Author(s): Mackie RI, White BA
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Abstract Feedstuffs consumed by ruminants are all initially exposed to fermentative activity in the rumen prior to gastric and intestinal digestion. The extent and type of transformation of feedstuffs thus determines the productive performance of the host. Research on rumen microbial ecology and metabolism is essentially a study of the interactions between the host, microorganisms present, substrates available, and end products of digestion. Furthermore, the interactions of the normal microbial flora with the host can be manipulated to improve the efficiency of nutrient utilization in ruminant animals. Three important areas of ruminal fermentation will be reviewed, N metabolism, fiber degradation, and biotransformation of toxic compounds. The extent of protein degradation and the rate of uptake of resultant peptides and ammonia are extremely important factors in determining the efficiency of N utilization by rumen bacteria and, therefore, the relative amounts of microbial or bypass protein available to the host. Strategies aimed at identifying and characterizing rate-limiting enzymes of cellulolytic bacteria are essential in elucidating mechanisms involved in ruminal fiber degradation. Results obtained with ruminococci will be described. The detoxification of phytotoxins by passage through the gastrointestinal tract of ruminants is a process deserving special attention and several examples will be presented. Opportunities for manipulation of rumen fermentation are good. However, successful manipulation and full exploitation depend on a through understanding of the mechanisms involved.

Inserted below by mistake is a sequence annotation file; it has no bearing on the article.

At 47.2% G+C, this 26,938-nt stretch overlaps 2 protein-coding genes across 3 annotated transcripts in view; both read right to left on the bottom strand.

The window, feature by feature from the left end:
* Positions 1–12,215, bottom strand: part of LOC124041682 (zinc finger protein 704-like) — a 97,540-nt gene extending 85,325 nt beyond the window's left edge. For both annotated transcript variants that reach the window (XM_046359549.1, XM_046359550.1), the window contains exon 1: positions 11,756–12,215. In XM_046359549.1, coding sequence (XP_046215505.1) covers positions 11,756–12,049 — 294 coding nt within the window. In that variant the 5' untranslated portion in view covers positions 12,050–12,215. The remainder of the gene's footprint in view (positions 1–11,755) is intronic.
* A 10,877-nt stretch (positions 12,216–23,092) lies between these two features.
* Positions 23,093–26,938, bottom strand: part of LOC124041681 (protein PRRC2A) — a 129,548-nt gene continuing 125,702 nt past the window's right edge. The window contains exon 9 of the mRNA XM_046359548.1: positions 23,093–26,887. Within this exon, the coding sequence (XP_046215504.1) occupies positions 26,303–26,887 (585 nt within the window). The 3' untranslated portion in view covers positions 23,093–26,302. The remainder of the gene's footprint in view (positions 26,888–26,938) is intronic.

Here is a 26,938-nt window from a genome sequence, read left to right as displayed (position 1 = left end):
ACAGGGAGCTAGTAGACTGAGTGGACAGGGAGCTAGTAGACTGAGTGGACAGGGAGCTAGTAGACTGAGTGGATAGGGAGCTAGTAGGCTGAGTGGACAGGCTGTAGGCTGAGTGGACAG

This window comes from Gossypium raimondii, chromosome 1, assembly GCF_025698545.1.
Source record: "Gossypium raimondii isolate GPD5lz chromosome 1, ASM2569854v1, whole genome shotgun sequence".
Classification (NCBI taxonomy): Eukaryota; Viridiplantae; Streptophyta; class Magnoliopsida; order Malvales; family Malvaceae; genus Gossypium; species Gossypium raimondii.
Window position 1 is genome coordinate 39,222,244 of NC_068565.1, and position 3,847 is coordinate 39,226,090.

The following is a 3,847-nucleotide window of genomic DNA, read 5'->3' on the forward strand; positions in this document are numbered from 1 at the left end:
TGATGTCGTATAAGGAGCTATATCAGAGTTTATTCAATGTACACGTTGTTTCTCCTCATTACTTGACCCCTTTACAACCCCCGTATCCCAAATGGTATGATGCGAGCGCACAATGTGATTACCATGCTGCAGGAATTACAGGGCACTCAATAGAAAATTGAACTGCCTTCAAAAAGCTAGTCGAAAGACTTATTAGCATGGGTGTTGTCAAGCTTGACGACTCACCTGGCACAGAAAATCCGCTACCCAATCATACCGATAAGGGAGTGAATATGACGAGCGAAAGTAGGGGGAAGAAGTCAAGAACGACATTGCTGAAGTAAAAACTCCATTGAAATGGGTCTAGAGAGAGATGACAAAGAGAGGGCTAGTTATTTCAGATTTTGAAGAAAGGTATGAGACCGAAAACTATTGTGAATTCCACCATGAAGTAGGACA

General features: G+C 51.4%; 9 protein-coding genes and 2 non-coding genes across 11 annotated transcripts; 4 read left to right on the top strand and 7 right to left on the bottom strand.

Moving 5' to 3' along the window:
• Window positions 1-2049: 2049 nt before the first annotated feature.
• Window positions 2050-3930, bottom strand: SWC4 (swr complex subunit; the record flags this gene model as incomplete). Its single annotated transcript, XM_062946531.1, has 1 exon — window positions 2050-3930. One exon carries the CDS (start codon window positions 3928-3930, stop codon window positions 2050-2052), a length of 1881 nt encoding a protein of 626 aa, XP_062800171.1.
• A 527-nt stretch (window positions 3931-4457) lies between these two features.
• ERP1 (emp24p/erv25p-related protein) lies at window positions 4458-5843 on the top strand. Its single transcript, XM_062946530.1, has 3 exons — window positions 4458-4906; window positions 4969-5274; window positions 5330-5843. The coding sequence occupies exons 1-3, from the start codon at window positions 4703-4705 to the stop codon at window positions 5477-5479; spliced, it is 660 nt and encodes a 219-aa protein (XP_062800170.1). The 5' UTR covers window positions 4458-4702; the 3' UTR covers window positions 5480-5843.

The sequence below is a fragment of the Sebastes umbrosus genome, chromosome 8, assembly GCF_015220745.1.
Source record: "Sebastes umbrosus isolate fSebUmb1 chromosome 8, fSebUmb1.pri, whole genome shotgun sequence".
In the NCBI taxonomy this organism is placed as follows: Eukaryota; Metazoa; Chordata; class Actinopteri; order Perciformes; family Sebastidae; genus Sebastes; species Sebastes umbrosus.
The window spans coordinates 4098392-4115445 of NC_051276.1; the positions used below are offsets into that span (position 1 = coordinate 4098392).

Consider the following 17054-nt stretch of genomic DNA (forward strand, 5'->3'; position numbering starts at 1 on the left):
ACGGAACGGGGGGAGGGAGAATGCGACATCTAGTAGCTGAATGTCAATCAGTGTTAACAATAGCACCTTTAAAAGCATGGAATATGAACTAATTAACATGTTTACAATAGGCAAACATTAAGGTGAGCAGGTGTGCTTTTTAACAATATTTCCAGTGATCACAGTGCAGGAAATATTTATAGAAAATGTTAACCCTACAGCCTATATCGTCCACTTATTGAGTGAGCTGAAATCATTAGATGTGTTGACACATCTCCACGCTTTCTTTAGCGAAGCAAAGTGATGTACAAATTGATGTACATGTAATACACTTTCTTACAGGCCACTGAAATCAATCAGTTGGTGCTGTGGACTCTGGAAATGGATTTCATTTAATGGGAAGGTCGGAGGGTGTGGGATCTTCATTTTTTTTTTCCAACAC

This article was published in J Dairy Sci
and referenced in Journal of Probiotics & Health
- Diane Paskiet
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